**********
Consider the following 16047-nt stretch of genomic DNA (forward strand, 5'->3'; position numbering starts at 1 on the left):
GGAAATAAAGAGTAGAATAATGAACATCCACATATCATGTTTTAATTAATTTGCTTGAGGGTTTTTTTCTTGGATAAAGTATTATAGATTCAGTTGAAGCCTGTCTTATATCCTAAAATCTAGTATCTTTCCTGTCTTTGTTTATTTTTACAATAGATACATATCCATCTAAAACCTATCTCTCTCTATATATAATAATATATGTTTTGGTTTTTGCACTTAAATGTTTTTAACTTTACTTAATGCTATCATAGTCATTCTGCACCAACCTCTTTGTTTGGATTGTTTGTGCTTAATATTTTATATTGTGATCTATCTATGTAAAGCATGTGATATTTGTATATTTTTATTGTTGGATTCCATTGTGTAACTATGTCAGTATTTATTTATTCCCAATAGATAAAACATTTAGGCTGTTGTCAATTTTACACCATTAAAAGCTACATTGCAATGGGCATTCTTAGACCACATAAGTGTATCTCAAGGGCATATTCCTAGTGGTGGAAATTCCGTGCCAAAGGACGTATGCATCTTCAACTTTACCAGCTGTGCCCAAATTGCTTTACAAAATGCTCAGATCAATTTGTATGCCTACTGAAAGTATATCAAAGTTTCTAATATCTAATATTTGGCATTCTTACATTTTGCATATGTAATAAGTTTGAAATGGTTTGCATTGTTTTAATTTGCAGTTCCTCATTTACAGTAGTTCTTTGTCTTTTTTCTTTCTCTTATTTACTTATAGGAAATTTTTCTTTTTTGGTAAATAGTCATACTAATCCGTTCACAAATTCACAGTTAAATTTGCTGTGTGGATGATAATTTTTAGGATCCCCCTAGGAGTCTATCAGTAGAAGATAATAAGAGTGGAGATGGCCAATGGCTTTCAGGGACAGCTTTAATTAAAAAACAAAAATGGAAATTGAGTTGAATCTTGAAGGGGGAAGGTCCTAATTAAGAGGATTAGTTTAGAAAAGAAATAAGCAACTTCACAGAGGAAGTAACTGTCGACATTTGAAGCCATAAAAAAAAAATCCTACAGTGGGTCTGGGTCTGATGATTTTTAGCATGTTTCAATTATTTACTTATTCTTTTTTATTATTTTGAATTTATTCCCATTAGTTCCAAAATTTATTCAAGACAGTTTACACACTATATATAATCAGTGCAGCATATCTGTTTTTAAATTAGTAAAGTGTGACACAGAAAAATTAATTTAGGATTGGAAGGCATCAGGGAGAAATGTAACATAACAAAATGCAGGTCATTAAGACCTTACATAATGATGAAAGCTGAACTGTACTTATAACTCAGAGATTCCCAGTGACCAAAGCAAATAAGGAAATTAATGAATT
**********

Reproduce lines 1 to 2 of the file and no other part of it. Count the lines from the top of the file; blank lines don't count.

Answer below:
Consider the following 16047-nt stretch of genomic DNA (forward strand, 5'->3'; position numbering starts at 1 on the left):
GGAAATAAAGAGTAGAATAATGAACATCCACATATCATGTTTTAATTAATTTGCTTGAGGGTTTTTTTCTTGGATAAAGTATTATAGATTCAGTTGAAGCCTGTCTTATATCCTAAAATCTAGTATCTTTCCTGTCTTTGTTTATTTTTACAATAGATACATATCCATCTAAAACCTATCTCTCTCTATATATAATAATATATGTTTTGGTTTTTGCACTTAAATGTTTTTAACTTTACTTAATGCTATCATAGTCATTCTGCACCAACCTCTTTGTTTGGATTGTTTGTGCTTAATATTTTATATTGTGATCTATCTATGTAAAGCATGTGATATTTGTATATTTTTATTGTTGGATTCCATTGTGTAACTATGTCAGTATTTATTTATTCCCAATAGATAAAACATTTAGGCTGTTGTCAATTTTACACCATTAAAAGCTACATTGCAATGGGCATTCTTAGACCACATAAGTGTATCTCAAGGGCATATTCCTAGTGGTGGAAATTCCGTGCCAAAGGACGTATGCATCTTCAACTTTACCAGCTGTGCCCAAATTGCTTTACAAAATGCTCAGATCAATTTGTATGCCTACTGAAAGTATATCAAAGTTTCTAATATCTAATATTTGGCATTCTTACATTTTGCATATGTAATAAGTTTGAAATGGTTTGCATTGTTTTAATTTGCAGTTCCTCATTTACAGTAGTTCTTTGTCTTTTTTCTTTCTCTTATTTACTTATAGGAAATTTTTCTTTTTTGGTAAATAGTCATACTAATCCGTTCACAAATTCACAGTTAAATTTGCTGTGTGGATGATAATTTTTAGGATCCCCCTAGGAGTCTATCAGTAGAAGATAATAAGAGTGGAGATGGCCAATGGCTTTCAGGGACAGCTTTAATTAAAAAACAAAAATGGAAATTGAGTTGAATCTTGAAGGGGGAAGGTCCTAATTAAGAGGATTAGTTTAGAAAAGAAATAAGCAACTTCACAGAGGAAGTAACTGTCGACATTTGAAGCCATAAAAAAAAAATCCTACAGTGGGTCTGGGTCTGATGATTTTTAGCATGTTTCAATTATTTACTTATTCTTTTTTATTATTTTGAATTTATTCCCATTAGTTCCAAAATTTATTCAAGACAGTTTACACACTATATATAATCAGTGCAGCATATCTGTTTTTAAATTAGTAAAGTGTGACACAGAAAAATTAATTTAGGATTGGAAGGCATCAGGGAGAAATGTAACATAACAAAATGCAGGTCATTAAGACCTTACATAATGATGAAAGCTGAACTGTACTTATAACTCAGAGATTCCCAGTGACCAAAGCAAATAAGGAAATTAATGAATT